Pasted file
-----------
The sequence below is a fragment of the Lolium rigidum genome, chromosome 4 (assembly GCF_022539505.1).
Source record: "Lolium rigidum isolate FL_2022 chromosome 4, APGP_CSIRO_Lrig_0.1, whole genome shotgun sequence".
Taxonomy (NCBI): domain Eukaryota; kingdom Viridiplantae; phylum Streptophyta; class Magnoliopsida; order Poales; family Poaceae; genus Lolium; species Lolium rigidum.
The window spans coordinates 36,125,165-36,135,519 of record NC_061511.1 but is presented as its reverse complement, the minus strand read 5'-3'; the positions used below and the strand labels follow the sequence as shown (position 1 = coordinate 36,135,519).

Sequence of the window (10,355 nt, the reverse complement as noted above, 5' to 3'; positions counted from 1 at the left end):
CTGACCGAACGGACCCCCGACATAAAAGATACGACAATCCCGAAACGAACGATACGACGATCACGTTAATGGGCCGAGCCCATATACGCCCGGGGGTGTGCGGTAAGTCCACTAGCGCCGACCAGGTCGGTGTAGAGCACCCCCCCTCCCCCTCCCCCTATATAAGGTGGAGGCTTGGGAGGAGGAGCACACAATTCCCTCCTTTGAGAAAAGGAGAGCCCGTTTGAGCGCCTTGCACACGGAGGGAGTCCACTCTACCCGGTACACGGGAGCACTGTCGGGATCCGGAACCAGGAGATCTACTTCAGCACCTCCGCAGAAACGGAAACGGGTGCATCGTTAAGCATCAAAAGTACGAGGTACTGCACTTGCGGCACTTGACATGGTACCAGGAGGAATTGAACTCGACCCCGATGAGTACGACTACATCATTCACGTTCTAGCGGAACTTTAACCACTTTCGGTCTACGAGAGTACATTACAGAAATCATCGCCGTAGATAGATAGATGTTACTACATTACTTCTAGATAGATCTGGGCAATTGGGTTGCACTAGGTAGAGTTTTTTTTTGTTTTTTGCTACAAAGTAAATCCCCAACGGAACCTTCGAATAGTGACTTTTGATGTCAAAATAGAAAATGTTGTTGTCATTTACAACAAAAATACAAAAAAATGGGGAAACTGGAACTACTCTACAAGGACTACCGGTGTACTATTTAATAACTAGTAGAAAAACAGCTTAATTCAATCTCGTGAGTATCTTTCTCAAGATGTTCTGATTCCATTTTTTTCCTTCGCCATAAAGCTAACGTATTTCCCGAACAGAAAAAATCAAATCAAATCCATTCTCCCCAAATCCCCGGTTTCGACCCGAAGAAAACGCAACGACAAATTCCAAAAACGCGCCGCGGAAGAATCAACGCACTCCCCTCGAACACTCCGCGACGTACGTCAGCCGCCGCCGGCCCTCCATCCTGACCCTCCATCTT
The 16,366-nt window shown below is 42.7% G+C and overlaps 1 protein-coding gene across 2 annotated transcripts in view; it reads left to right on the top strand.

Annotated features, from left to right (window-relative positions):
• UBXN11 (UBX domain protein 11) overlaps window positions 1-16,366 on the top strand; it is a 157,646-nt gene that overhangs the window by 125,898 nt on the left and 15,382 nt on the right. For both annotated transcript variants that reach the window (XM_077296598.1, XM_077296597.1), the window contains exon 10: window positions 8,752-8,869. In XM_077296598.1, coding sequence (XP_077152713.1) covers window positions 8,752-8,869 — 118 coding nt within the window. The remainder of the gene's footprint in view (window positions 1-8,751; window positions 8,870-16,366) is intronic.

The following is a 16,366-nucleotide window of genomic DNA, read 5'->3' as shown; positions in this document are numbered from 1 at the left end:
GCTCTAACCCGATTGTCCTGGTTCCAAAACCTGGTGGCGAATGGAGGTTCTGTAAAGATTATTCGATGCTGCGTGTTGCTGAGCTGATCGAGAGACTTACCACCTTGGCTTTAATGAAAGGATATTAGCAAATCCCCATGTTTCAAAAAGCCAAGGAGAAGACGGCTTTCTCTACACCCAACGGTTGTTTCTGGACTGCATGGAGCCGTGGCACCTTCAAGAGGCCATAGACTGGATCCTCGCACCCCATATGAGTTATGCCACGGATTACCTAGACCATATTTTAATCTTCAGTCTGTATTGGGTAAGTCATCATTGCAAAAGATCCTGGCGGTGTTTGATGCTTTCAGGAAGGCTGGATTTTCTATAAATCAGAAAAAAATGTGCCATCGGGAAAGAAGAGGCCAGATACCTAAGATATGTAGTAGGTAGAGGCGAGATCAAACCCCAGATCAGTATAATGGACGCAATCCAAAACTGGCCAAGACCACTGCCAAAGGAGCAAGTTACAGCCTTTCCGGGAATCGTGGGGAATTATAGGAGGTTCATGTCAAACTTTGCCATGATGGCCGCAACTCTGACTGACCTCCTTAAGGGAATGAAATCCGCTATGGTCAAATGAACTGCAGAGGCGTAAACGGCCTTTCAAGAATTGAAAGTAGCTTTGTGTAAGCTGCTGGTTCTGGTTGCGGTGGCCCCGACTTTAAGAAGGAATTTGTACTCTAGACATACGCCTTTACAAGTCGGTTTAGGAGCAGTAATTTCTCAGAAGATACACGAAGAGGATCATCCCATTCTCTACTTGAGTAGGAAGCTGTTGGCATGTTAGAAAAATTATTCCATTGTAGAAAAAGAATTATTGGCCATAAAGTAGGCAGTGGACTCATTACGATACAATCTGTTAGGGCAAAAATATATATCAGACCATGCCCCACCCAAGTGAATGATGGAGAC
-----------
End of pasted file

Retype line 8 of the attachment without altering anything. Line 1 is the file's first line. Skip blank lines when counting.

Annotated features, from left to right (window-relative positions):